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When the COVID-19 virus started sweeping across the world in early 2020, businesses across the United States had to adapt in order to survive. Law offices were one of many businesses that had to adjust their practices in order to deliver quality results while keeping their staff and clients safe and healthy.

Seth Briskin, managing partner at Meyers, Roman, Friedberg & Lewis in Woodmere; Sandra Buzney, attorney at Sandra J. Buzney Co., LPA in Shaker Heights; and Susan Rodgers, attorney at Buckingham, Doolittle & Burroughs in Cleveland, all had their practices undergo intense adaptations during this pandemic.

At Buzney’s firm, she said she made sure they were always able to meet with clients throughout the pandemic, whether it be in an outdoor setting or through Zoom. All documents that clients may have to sign are delivered through email or conventional mail. Because of the recent developments in vaccine distribution, Buzney said she can meet with clients in the lobby of her building as well. She added clients have been very open to these new policies.

“Clients have welcomed it for the most part, because they’re very safety conscious,” Buzney said. “And sometimes they’re not very mobile. So limiting the times that they have to get out has been very helpful to them. As long as we always have somewhere to meet ... clients have been very accommodating. They’ve been flexible, too.”

Buckingham, Doolittle & Burroughs has had to make similar adjustments. It had to adapt to virtual meetings, investigations, depositions, mediations, negotiations and hearings. Although Rodgers said there was an adjustment period at first, everyone was able to adapt eventually.

“Although at first it may have been challenging and uncomfortable, once you adapt to the different way of conducting business, it becomes second nature,” Rodgers said. “Additionally, some of the conveniences and benefits of conducting business virtually became evident, such as decreasing travel time and being able to work remotely.”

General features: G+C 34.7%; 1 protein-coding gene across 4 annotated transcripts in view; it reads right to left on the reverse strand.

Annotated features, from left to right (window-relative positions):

Because of those newfound conveniences, Briskin said he thinks virtual meetings will become a mainstay in the legal field.

“I think virtual meetings are here to stay,” he said. “The need to travel is undoubtedly going to decrease relative to pre-COVID times. Once vaccinations go up, you’ll see more travel, but not nearly to the degree that we used to do it, pre-COVID.”

Briskin said he and his firm have become very accustomed to using Zoom. He said all of their conference rooms are essentially outfitted with Zoom rooms.

“From a convenience standpoint for our clients, we’re a suburban law firm, so parking and driving to our locations is generally easier than driving downtown any way,” Briskin said. “But with Zoom meetings, they didn’t even have to do that. In terms of having meetings, it was more efficient sometimes for clients, especially on routine things. You still want to be with the client in certain circumstances, but for simple conversations or advice, Zoom works fine. The phone has always worked fine. We’ve morphed into a virtual firm in that sense.”

While it is important to these firms to keep getting good results in cases, they are also making it a top priority to keep everyone safe. Places like Buckingham, Doolittle & Burroughs have turned into a more virtual model.

“As many businesses have done, we have found ways to minimize close, in-person contact through the use of technology, masks and social distancing to continue to work together to service our clients,” Rodgers said. “When in-person contact with a client is necessary, we make sure that it is done as safely as possible. We have been able to pivot from normal operations to a more virtual model when it comes to meetings and events, keeping pace with the demands of a busy law firm.”

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